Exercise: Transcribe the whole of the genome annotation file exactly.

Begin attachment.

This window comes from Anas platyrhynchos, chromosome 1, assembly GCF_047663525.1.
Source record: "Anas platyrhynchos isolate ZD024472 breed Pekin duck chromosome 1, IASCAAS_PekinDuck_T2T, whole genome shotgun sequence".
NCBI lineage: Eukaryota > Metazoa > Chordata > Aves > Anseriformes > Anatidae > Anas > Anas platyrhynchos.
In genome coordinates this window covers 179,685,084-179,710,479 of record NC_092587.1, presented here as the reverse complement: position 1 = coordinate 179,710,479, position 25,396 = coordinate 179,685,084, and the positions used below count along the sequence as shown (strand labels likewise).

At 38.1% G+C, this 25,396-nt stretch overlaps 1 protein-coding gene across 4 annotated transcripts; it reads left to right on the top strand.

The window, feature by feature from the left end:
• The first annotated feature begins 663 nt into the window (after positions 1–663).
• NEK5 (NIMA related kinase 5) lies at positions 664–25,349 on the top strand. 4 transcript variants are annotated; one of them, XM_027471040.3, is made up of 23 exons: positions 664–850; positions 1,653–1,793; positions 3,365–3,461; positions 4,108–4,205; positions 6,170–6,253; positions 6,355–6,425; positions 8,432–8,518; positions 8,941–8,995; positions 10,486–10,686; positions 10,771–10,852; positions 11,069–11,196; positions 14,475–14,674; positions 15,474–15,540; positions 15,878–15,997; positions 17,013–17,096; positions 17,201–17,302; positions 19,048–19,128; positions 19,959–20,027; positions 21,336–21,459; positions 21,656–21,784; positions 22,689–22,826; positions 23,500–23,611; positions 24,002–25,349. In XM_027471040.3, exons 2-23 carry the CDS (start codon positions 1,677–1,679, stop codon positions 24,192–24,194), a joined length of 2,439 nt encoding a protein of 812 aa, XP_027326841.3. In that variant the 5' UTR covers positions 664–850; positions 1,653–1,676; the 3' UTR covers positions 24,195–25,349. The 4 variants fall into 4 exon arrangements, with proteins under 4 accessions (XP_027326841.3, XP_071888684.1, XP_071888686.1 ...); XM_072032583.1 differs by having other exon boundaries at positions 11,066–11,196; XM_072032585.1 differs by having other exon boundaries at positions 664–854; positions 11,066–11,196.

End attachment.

This window comes from Anas platyrhynchos, chromosome 1, assembly GCF_047663525.1.
Source record: "Anas platyrhynchos isolate ZD024472 breed Pekin duck chromosome 1, IASCAAS_PekinDuck_T2T, whole genome shotgun sequence".
NCBI lineage: Eukaryota > Metazoa > Chordata > Aves > Anseriformes > Anatidae > Anas > Anas platyrhynchos.
In genome coordinates this window covers 179,685,084-179,710,479 of record NC_092587.1, presented here as the reverse complement: position 1 = coordinate 179,710,479, position 25,396 = coordinate 179,685,084, and the positions used below count along the sequence as shown (strand labels likewise).

At 38.1% G+C, this 25,396-nt stretch overlaps 1 protein-coding gene across 4 annotated transcripts; it reads left to right on the top strand.

The window, feature by feature from the left end:
• The first annotated feature begins 663 nt into the window (after positions 1–663).
• NEK5 (NIMA related kinase 5) lies at positions 664–25,349 on the top strand. 4 transcript variants are annotated; one of them, XM_027471040.3, is made up of 23 exons: positions 664–850; positions 1,653–1,793; positions 3,365–3,461; positions 4,108–4,205; positions 6,170–6,253; positions 6,355–6,425; positions 8,432–8,518; positions 8,941–8,995; positions 10,486–10,686; positions 10,771–10,852; positions 11,069–11,196; positions 14,475–14,674; positions 15,474–15,540; positions 15,878–15,997; positions 17,013–17,096; positions 17,201–17,302; positions 19,048–19,128; positions 19,959–20,027; positions 21,336–21,459; positions 21,656–21,784; positions 22,689–22,826; positions 23,500–23,611; positions 24,002–25,349. In XM_027471040.3, exons 2-23 carry the CDS (start codon positions 1,677–1,679, stop codon positions 24,192–24,194), a joined length of 2,439 nt encoding a protein of 812 aa, XP_027326841.3. In that variant the 5' UTR covers positions 664–850; positions 1,653–1,676; the 3' UTR covers positions 24,195–25,349. The 4 variants fall into 4 exon arrangements, with proteins under 4 accessions (XP_027326841.3, XP_071888684.1, XP_071888686.1 ...); XM_072032583.1 differs by having other exon boundaries at positions 11,066–11,196; XM_072032585.1 differs by having other exon boundaries at positions 664–854; positions 11,066–11,196.